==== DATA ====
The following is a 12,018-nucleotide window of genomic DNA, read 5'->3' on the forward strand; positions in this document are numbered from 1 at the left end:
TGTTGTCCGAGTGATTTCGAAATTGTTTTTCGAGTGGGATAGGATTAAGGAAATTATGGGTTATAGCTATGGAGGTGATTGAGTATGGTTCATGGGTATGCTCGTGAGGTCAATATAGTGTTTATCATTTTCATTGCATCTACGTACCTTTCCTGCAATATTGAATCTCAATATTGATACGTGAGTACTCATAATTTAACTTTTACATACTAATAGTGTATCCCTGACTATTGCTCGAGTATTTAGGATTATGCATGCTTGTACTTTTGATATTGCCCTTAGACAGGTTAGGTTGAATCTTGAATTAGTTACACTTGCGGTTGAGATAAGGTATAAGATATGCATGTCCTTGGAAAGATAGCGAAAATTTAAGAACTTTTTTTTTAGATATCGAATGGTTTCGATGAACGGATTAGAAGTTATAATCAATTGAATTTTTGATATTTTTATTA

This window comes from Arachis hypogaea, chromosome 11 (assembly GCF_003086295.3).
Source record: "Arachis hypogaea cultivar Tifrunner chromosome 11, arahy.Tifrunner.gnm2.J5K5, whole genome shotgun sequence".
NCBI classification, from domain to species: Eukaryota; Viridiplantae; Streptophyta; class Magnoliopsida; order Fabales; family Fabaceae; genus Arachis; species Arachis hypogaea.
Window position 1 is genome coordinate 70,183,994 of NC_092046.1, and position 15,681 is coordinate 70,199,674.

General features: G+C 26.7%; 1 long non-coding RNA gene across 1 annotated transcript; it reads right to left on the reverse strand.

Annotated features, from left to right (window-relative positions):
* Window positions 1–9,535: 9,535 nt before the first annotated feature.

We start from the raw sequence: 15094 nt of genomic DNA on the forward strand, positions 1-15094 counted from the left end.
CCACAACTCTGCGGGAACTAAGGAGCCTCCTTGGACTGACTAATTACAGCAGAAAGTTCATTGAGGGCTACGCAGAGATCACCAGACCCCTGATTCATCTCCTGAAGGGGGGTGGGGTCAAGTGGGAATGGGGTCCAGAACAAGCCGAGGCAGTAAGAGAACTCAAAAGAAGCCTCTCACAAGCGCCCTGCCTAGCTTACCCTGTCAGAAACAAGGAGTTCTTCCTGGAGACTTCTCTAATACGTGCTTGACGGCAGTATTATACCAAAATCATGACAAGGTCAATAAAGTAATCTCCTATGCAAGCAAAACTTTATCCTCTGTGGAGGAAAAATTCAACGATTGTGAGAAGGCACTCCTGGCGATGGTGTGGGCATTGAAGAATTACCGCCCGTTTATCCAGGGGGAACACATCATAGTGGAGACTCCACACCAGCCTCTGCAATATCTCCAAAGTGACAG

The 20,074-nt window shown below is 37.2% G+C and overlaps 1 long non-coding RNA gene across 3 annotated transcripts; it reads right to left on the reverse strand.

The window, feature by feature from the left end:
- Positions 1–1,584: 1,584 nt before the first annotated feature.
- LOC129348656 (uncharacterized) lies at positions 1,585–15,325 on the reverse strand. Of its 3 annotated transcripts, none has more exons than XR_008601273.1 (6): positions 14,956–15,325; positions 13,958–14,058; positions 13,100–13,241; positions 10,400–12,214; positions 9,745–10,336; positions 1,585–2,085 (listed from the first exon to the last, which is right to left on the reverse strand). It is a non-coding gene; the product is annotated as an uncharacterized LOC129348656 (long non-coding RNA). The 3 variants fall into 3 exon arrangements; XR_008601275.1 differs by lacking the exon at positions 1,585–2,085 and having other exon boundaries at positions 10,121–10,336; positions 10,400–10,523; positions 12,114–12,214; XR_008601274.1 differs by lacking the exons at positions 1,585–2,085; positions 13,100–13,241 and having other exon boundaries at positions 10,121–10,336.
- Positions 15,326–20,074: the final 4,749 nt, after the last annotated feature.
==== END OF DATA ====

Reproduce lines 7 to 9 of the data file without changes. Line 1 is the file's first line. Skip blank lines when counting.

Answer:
General features: G+C 26.7%; 1 long non-coding RNA gene across 1 annotated transcript; it reads right to left on the reverse strand.

Annotated features, from left to right (window-relative positions):
* Window positions 1–9,535: 9,535 nt before the first annotated feature.